Lethbridge city council reopens discussions on future curbside organics program

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WATCH: Coun. Rajko Dodic came forward with a motion at Tuesday’s city council meeting, asking administration to report back with further information on Lethbridge’s future curbside organics program. Danica Ferris has more on the new questions being asked. – Jan 18, 2022

Councillor Rajko Dodic would like a closer look at the costs of curbside organics collection is Lethbridge.

The green bin program was already approved as part of the 2022-2031 Capital Improvement Program (CIP) budget, with the city set to implement curbside pickup throughout Lethbridge in the spring of next year.

Read more: Lethbridge city council approves CIP plan as questions continue about budget cycle process

But Dodic says he doesn’t believe all avenues have been explored for green waste diversion, which led to him bringing forth a fact-finding motion at Tuesday’s meeting of city council.

“Part of it had to do with the fact that this was something that’s being launched in 2023, and I wasn’t convinced that all the questions had been answered,” Dodic said.

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His motion proposed that council direct city administration to report back to the Economic Standing Policy Committee on April 13, 2022, to answer the following questions:

  1. What would be the capital and operational costs to modify the existing regional sites, in order to enable residents the opportunity to drop off the waste material meant to be diverted through the green bin program?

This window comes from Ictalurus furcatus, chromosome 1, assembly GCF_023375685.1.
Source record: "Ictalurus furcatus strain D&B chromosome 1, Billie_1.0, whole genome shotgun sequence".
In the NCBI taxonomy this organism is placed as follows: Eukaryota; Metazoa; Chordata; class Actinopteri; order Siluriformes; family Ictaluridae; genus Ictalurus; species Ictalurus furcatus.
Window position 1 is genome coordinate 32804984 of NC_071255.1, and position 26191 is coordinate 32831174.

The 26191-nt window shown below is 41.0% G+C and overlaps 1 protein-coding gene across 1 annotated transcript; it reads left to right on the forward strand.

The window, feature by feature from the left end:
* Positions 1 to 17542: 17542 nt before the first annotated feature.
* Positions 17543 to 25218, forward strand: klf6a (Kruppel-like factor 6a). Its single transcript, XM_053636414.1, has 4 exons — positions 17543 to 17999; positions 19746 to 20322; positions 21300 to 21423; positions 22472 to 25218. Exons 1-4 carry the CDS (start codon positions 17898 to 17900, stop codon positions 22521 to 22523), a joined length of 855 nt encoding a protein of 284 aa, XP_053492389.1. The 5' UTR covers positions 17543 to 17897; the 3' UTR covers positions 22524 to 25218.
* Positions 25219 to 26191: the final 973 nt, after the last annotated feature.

2.  Of the funds already spent on program, what portion could be utilized or repurposed to allow for green waste diversion through the regional sites?
  3. What impact, financial or otherwise, would there be to the City if the currently approved program were to be removed from the CIP?

The city has already spent more than $10 million of the $10.6 million capital cost required to construct the needed compost facility, purchase carts and bins for single family and multi-family services, and buy four collection trucks.

Dodic says based on how many people brought recycling materials to regional sites prior to the city’s blue bin program, he believes organics could be voluntary.

Read more: Proposed curbside organics program to be discussed at Lethbridge city council meeting

But the next steps for council will depend on the answers from administration.

“If they say the financial savings are going to be X amount of dollars, and if they’re significant, then council will have some tougher decisions to make,” he said.

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“If on the other hand, the answers are, ‘you know what, we can’t even accommodate it at the regional sites and none of the things that we’ve already purchased can be repurposed,’ then the answer for council is going to be a little bit different.”

Dodic’s motion passed in an 8-1 vote on Tuesday, with councillor Jeff Carlson the only one opposed.

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